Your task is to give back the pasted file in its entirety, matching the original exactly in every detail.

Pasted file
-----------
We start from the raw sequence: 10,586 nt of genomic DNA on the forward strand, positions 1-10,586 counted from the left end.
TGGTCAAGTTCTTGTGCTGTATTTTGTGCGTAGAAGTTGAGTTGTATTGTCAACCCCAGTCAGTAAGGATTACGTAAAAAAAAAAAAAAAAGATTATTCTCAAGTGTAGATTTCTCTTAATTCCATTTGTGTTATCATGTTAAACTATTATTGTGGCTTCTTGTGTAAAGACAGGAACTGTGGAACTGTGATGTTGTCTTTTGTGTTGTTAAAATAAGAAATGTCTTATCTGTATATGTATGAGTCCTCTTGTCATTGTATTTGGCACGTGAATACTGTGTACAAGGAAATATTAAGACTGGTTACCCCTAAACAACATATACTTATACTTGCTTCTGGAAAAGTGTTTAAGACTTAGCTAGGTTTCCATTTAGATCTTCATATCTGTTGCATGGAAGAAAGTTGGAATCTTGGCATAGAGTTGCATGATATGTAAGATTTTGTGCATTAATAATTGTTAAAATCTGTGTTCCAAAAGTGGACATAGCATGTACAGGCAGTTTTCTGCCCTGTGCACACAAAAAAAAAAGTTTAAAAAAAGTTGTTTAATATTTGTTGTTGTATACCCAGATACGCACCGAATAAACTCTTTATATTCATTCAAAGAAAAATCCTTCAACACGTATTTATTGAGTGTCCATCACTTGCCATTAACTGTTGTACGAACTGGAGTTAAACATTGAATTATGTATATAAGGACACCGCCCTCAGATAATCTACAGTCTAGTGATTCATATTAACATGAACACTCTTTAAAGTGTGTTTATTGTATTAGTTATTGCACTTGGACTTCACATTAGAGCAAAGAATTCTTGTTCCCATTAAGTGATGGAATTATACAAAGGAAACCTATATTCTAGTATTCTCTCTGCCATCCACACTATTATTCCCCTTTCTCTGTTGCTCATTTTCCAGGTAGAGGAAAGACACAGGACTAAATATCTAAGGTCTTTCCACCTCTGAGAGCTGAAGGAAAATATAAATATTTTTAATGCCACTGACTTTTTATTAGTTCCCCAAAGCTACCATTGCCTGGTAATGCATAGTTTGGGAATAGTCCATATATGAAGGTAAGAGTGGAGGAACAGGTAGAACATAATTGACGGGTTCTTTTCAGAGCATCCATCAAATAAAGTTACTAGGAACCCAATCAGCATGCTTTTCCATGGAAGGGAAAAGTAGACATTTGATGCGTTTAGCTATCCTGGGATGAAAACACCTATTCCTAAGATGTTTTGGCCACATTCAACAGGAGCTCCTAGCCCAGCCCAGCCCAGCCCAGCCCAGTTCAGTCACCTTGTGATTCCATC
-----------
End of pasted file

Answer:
We start from the raw sequence: 10,586 nt of genomic DNA on the forward strand, positions 1-10,586 counted from the left end.
TGGTCAAGTTCTTGTGCTGTATTTTGTGCGTAGAAGTTGAGTTGTATTGTCAACCCCAGTCAGTAAGGATTACGTAAAAAAAAAAAAAAAAGATTATTCTCAAGTGTAGATTTCTCTTAATTCCATTTGTGTTATCATGTTAAACTATTATTGTGGCTTCTTGTGTAAAGACAGGAACTGTGGAACTGTGATGTTGTCTTTTGTGTTGTTAAAATAAGAAATGTCTTATCTGTATATGTATGAGTCCTCTTGTCATTGTATTTGGCACGTGAATACTGTGTACAAGGAAATATTAAGACTGGTTACCCCTAAACAACATATACTTATACTTGCTTCTGGAAAAGTGTTTAAGACTTAGCTAGGTTTCCATTTAGATCTTCATATCTGTTGCATGGAAGAAAGTTGGAATCTTGGCATAGAGTTGCATGATATGTAAGATTTTGTGCATTAATAATTGTTAAAATCTGTGTTCCAAAAGTGGACATAGCATGTACAGGCAGTTTTCTGCCCTGTGCACACAAAAAAAAAAGTTTAAAAAAAGTTGTTTAATATTTGTTGTTGTATACCCAGATACGCACCGAATAAACTCTTTATATTCATTCAAAGAAAAATCCTTCAACACGTATTTATTGAGTGTCCATCACTTGCCATTAACTGTTGTACGAACTGGAGTTAAACATTGAATTATGTATATAAGGACACCGCCCTCAGATAATCTACAGTCTAGTGATTCATATTAACATGAACACTCTTTAAAGTGTGTTTATTGTATTAGTTATTGCACTTGGACTTCACATTAGAGCAAAGAATTCTTGTTCCCATTAAGTGATGGAATTATACAAAGGAAACCTATATTCTAGTATTCTCTCTGCCATCCACACTATTATTCCCCTTTCTCTGTTGCTCATTTTCCAGGTAGAGGAAAGACACAGGACTAAATATCTAAGGTCTTTCCACCTCTGAGAGCTGAAGGAAAATATAAATATTTTTAATGCCACTGACTTTTTATTAGTTCCCCAAAGCTACCATTGCCTGGTAATGCATAGTTTGGGAATAGTCCATATATGAAGGTAAGAGTGGAGGAACAGGTAGAACATAATTGACGGGTTCTTTTCAGAGCATCCATCAAATAAAGTTACTAGGAACCCAATCAGCATGCTTTTCCATGGAAGGGAAAAGTAGACATTTGATGCGTTTAGCTATCCTGGGATGAAAACACCTATTCCTAAGATGTTTTGGCCACATTCAACAGGAGCTCCTAGCCCAGCCCAGCCCAGCCCAGCCCAGTTCAGTCACCTTGTGATTCCATC